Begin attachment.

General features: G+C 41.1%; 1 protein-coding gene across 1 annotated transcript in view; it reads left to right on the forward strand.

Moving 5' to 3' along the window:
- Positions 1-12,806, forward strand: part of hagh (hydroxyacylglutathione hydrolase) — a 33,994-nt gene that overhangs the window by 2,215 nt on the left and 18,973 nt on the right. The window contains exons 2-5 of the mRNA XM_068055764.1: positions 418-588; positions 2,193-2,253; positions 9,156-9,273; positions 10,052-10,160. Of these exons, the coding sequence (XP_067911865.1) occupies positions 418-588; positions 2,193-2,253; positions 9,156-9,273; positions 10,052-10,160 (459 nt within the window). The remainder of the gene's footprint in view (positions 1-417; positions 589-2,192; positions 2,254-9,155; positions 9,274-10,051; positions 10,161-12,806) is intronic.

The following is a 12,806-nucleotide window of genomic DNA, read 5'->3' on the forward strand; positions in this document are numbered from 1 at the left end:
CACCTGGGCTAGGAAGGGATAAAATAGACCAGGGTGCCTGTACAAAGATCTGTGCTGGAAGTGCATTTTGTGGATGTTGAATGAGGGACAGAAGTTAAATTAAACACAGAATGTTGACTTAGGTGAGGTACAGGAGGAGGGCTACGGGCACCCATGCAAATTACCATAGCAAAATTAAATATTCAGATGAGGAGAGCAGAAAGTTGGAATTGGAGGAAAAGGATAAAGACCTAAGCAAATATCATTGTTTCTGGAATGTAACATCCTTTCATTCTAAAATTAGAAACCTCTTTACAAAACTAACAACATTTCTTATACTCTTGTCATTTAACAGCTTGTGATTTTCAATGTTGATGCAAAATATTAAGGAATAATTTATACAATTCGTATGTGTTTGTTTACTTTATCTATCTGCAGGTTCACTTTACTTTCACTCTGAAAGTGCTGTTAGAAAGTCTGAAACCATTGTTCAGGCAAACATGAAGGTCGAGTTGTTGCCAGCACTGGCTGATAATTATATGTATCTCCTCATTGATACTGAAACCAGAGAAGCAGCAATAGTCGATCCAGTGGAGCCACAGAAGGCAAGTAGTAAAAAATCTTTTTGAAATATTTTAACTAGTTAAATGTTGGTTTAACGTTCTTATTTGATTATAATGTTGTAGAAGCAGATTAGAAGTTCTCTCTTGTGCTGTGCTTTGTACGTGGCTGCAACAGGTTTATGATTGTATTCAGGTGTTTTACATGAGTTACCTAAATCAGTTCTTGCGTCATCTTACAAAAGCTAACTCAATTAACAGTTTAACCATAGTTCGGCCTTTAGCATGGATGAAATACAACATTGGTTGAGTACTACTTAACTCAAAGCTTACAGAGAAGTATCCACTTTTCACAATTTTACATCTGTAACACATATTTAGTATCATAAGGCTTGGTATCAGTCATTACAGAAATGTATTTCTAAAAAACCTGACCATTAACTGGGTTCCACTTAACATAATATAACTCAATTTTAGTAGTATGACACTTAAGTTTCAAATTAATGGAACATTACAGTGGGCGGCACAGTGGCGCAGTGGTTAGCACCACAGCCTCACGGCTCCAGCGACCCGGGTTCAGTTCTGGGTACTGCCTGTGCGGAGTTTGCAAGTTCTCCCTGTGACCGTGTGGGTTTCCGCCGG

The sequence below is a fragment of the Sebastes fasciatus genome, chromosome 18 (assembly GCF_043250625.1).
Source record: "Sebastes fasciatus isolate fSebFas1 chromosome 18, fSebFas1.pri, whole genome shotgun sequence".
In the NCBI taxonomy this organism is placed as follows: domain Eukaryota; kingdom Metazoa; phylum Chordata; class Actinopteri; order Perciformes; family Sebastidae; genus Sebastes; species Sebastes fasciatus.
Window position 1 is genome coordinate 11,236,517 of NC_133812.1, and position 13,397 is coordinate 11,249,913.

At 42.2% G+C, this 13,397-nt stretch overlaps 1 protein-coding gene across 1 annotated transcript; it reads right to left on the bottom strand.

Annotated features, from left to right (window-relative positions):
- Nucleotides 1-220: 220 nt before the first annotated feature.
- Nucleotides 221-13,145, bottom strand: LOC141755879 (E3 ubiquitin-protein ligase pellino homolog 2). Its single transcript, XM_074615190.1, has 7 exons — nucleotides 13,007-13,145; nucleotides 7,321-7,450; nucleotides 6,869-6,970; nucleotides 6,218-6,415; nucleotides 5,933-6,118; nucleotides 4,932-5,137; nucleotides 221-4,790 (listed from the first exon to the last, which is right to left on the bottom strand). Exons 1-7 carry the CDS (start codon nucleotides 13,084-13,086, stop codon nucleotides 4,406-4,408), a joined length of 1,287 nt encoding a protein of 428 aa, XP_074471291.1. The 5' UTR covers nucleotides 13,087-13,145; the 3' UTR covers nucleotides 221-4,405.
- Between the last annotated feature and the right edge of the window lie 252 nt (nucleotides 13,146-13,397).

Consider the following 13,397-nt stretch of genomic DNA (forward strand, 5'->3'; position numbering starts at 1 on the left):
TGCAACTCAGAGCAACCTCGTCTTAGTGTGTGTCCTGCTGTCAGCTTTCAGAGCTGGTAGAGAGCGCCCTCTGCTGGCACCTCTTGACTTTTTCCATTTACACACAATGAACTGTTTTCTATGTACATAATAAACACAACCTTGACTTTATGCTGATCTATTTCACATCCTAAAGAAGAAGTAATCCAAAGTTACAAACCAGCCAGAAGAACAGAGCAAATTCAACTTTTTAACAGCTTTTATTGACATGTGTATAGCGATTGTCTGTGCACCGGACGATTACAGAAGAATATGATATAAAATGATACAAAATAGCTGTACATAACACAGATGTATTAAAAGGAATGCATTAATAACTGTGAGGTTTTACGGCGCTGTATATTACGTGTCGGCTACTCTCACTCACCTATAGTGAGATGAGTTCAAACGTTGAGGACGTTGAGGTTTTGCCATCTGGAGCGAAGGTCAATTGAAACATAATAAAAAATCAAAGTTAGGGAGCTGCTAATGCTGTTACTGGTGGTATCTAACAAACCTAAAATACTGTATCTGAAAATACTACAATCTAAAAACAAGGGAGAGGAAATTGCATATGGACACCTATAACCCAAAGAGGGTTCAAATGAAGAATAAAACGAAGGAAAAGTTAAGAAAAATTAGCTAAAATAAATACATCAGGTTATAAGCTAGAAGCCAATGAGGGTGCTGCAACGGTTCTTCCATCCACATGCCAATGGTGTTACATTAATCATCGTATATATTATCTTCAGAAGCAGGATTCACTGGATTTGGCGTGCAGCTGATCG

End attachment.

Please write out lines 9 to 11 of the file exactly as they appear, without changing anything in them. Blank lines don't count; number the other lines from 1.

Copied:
Window position 1 is genome coordinate 11,236,517 of NC_133812.1, and position 13,397 is coordinate 11,249,913.

At 42.2% G+C, this 13,397-nt stretch overlaps 1 protein-coding gene across 1 annotated transcript; it reads right to left on the bottom strand.

Annotated features, from left to right (window-relative positions):